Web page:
Recall for a moment another grand jury that a special counsel impaneled. I refer to the panel called into duty at the behest of Kenneth Starr, who was ostensibly examining a real estate transaction involving Bill and Hillary Clinton. Then he stumbled onto something quite unexpected: a relationship that President Clinton was having with a young White House intern. He summoned the president to testify before the grand jury, which asked him about that relationship. The president didn’t tell the truth.

Bingo! Impeachment followed.

Is the past going to be a prologue for what might await the current president?

As the Wall Street Journal reports: “Grand juries are powerful investigative tools that allow prosecutors to subpoena documents, put witnesses under oath and seek indictments, if there is evidence of a crime. Legal experts said that the decision by Mr. Mueller to impanel a grand jury suggests he believes he will need to subpoena records and take testimony from witnesses.”

I believe it also suggests that Mueller might expand his probe into areas other than precisely the Russian meddling and the allegations of collusion between the Russians and the Trump presidential campaign. There might be a subpoena or two coming that deals with, say, Trump’s tax returns and assorted business connections involving Trump’s business interests and Russian government officials.

Here’s another presumption: This story is still building.

Tax returns might reveal the whole truth

Here they come again.

Those still-missing Donald J. Trump tax returns have returned to front row of discussion topics relating to the Russian probe into the president’s 2016 campaign.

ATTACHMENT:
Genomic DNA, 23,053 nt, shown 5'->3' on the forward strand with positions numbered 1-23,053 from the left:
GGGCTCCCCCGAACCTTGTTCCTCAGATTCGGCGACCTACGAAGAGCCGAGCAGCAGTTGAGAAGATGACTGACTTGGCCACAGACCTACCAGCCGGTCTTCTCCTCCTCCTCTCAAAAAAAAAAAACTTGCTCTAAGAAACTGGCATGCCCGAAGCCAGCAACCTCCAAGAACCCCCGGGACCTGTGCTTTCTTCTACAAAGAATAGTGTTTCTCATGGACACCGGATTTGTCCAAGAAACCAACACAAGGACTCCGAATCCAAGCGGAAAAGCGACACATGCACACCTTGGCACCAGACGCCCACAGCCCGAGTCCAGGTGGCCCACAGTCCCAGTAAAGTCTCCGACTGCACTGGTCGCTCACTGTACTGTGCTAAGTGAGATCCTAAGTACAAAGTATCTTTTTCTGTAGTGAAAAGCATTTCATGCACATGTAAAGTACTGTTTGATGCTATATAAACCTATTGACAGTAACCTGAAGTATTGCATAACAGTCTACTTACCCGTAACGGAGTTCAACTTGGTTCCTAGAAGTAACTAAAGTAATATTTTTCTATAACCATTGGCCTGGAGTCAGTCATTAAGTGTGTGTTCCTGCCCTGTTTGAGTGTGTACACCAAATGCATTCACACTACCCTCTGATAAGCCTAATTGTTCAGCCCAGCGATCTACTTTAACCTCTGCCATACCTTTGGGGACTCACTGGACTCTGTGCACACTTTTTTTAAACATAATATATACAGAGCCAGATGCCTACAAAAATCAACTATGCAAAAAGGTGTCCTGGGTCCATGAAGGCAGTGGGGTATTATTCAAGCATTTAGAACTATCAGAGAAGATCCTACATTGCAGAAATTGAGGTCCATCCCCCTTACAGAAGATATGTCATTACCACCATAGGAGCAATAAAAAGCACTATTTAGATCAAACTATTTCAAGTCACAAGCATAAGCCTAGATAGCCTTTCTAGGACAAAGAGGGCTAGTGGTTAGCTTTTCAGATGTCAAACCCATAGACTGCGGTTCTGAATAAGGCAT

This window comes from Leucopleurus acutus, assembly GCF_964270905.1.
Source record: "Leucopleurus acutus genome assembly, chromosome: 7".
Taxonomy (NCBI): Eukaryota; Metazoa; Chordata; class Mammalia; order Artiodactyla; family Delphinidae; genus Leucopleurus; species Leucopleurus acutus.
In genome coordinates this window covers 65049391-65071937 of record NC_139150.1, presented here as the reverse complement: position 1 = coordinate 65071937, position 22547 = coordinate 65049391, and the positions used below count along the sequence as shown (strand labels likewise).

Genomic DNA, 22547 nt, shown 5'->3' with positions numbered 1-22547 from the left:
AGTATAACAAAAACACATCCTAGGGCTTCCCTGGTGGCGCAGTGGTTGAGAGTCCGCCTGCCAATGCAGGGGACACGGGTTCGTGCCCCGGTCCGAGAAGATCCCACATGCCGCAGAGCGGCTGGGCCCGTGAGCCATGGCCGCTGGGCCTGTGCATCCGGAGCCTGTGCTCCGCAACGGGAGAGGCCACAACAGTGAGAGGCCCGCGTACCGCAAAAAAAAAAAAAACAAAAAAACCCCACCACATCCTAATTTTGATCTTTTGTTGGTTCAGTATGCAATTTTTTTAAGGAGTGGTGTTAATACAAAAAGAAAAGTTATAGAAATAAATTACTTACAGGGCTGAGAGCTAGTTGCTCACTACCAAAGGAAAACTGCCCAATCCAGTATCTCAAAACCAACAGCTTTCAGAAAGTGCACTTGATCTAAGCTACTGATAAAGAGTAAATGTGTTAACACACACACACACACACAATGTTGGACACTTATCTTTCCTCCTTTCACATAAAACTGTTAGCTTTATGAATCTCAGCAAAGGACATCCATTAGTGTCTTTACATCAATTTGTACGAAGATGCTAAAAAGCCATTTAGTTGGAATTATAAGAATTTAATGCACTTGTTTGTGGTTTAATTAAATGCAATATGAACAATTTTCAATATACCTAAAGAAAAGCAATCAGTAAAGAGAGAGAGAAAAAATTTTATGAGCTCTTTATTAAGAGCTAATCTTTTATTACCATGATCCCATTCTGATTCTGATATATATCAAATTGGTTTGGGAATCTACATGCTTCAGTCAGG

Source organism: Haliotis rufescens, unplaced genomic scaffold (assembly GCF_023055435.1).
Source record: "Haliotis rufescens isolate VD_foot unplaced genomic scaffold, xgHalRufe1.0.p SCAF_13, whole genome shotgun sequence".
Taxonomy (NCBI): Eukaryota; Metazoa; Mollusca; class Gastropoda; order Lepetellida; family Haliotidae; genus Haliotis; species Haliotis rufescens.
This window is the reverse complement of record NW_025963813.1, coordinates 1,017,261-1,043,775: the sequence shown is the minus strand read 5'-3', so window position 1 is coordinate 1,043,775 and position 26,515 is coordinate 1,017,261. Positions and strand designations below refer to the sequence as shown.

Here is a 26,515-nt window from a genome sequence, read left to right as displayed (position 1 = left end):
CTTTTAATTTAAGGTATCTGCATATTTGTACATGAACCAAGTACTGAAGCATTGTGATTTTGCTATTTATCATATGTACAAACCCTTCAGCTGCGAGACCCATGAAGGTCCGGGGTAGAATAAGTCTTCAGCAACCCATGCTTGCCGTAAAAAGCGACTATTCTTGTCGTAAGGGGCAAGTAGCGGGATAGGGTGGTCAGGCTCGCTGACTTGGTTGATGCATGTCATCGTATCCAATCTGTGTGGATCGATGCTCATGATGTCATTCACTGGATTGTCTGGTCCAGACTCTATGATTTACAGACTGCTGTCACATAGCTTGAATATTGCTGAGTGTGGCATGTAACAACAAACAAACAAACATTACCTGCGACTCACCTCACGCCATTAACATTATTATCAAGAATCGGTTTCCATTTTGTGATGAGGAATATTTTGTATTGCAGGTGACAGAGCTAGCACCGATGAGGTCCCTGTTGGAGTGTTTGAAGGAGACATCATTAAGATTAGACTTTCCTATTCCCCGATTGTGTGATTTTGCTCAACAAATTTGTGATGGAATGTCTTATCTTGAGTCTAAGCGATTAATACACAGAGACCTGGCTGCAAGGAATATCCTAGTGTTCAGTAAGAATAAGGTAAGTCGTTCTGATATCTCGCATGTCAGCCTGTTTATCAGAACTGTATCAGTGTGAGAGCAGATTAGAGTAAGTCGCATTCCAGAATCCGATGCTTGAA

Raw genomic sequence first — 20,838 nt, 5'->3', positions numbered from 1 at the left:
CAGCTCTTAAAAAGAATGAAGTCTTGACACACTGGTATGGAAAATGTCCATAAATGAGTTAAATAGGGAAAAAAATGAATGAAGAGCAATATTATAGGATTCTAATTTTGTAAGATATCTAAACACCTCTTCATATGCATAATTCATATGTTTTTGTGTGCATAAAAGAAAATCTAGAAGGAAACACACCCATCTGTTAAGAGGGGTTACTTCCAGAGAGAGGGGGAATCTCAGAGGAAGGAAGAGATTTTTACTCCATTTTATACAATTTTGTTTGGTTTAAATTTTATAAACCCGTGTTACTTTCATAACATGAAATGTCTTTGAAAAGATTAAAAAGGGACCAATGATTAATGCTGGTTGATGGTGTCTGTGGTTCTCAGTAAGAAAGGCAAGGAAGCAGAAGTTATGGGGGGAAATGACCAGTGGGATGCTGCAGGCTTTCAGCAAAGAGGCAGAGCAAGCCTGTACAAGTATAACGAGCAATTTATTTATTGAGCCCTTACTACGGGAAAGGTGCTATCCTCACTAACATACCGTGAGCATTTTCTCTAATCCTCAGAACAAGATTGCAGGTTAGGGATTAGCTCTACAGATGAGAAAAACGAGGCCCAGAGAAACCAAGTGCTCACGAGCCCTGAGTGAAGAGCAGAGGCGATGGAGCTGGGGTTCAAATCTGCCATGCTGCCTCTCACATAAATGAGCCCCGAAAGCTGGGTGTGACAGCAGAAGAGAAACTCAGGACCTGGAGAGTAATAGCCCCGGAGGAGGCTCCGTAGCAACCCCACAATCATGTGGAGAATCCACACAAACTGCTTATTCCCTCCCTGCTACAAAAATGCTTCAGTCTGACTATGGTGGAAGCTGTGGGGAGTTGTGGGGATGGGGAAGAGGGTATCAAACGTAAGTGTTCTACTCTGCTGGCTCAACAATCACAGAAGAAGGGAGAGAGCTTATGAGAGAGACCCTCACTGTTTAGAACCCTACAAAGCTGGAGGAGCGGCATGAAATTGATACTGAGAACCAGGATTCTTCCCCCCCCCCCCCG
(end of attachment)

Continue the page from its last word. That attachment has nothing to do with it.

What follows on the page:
Trump hasn’t released them. He has broken a 40-year streak of disclosures from presidential candidates. He keeps saying he’s “under audit” by the Internal Revenue Service.

But wait! Special counsel Robert Mueller is now thought to be examining the Trump business empire’s dealings that might have something to do with the Russian government, which has been linked to allegations that it sought to influence the 2016 presidential election outcome.

Won’t those tax returns tell the public whether Trump’s businesses had any skin in the game? Won’t they reveal the truth? Couldn’t they possibly clear the air? Might they tell us that Trump has been truthful, that he has no business dealings with Russia?

Or, might they tell us something else?

I know I’m repeating myself. That’s too bad. Those tax returns need to go before the public.

Tax ‘reform’ unveiled … now let’s see how it affects POTUS